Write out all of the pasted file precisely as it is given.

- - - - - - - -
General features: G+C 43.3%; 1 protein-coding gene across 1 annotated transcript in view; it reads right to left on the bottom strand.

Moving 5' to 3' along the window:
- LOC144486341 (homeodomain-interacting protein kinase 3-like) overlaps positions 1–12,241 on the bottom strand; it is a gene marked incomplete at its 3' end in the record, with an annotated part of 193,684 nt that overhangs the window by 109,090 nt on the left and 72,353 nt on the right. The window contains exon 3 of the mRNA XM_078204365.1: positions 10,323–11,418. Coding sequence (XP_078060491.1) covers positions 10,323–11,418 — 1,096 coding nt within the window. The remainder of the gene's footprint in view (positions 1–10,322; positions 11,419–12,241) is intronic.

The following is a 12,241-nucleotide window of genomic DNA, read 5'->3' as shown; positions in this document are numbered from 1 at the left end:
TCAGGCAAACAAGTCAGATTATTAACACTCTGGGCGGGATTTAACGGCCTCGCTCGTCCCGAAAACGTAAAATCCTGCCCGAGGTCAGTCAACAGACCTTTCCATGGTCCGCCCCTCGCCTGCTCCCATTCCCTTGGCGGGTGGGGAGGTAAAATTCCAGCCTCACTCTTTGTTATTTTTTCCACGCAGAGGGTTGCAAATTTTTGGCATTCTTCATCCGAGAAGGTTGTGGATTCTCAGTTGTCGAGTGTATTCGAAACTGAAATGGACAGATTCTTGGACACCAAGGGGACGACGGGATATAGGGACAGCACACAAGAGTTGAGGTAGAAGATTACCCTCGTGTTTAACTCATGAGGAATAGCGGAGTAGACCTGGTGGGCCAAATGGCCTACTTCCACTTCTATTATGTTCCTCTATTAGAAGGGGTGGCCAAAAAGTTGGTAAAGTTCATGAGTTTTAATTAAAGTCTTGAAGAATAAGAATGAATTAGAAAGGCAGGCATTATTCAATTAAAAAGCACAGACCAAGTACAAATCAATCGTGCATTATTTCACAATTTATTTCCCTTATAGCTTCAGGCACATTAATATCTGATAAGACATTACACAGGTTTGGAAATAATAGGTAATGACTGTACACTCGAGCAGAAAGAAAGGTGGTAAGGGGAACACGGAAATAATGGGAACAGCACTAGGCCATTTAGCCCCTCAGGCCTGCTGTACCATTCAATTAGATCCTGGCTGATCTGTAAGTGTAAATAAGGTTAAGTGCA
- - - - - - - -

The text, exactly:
General features: G+C 43.3%; 1 protein-coding gene across 1 annotated transcript in view; it reads right to left on the bottom strand.

Moving 5' to 3' along the window:
- LOC144486341 (homeodomain-interacting protein kinase 3-like) overlaps positions 1–12,241 on the bottom strand; it is a gene marked incomplete at its 3' end in the record, with an annotated part of 193,684 nt that overhangs the window by 109,090 nt on the left and 72,353 nt on the right. The window contains exon 3 of the mRNA XM_078204365.1: positions 10,323–11,418. Coding sequence (XP_078060491.1) covers positions 10,323–11,418 — 1,096 coding nt within the window. The remainder of the gene's footprint in view (positions 1–10,322; positions 11,419–12,241) is intronic.

The following is a 12,241-nucleotide window of genomic DNA, read 5'->3' as shown; positions in this document are numbered from 1 at the left end:
TCAGGCAAACAAGTCAGATTATTAACACTCTGGGCGGGATTTAACGGCCTCGCTCGTCCCGAAAACGTAAAATCCTGCCCGAGGTCAGTCAACAGACCTTTCCATGGTCCGCCCCTCGCCTGCTCCCATTCCCTTGGCGGGTGGGGAGGTAAAATTCCAGCCTCACTCTTTGTTATTTTTTCCACGCAGAGGGTTGCAAATTTTTGGCATTCTTCATCCGAGAAGGTTGTGGATTCTCAGTTGTCGAGTGTATTCGAAACTGAAATGGACAGATTCTTGGACACCAAGGGGACGACGGGATATAGGGACAGCACACAAGAGTTGAGGTAGAAGATTACCCTCGTGTTTAACTCATGAGGAATAGCGGAGTAGACCTGGTGGGCCAAATGGCCTACTTCCACTTCTATTATGTTCCTCTATTAGAAGGGGTGGCCAAAAAGTTGGTAAAGTTCATGAGTTTTAATTAAAGTCTTGAAGAATAAGAATGAATTAGAAAGGCAGGCATTATTCAATTAAAAAGCACAGACCAAGTACAAATCAATCGTGCATTATTTCACAATTTATTTCCCTTATAGCTTCAGGCACATTAATATCTGATAAGACATTACACAGGTTTGGAAATAATAGGTAATGACTGTACACTCGAGCAGAAAGAAAGGTGGTAAGGGGAACACGGAAATAATGGGAACAGCACTAGGCCATTTAGCCCCTCAGGCCTGCTGTACCATTCAATTAGATCCTGGCTGATCTGTAAGTGTAAATAAGGTTAAGTGCA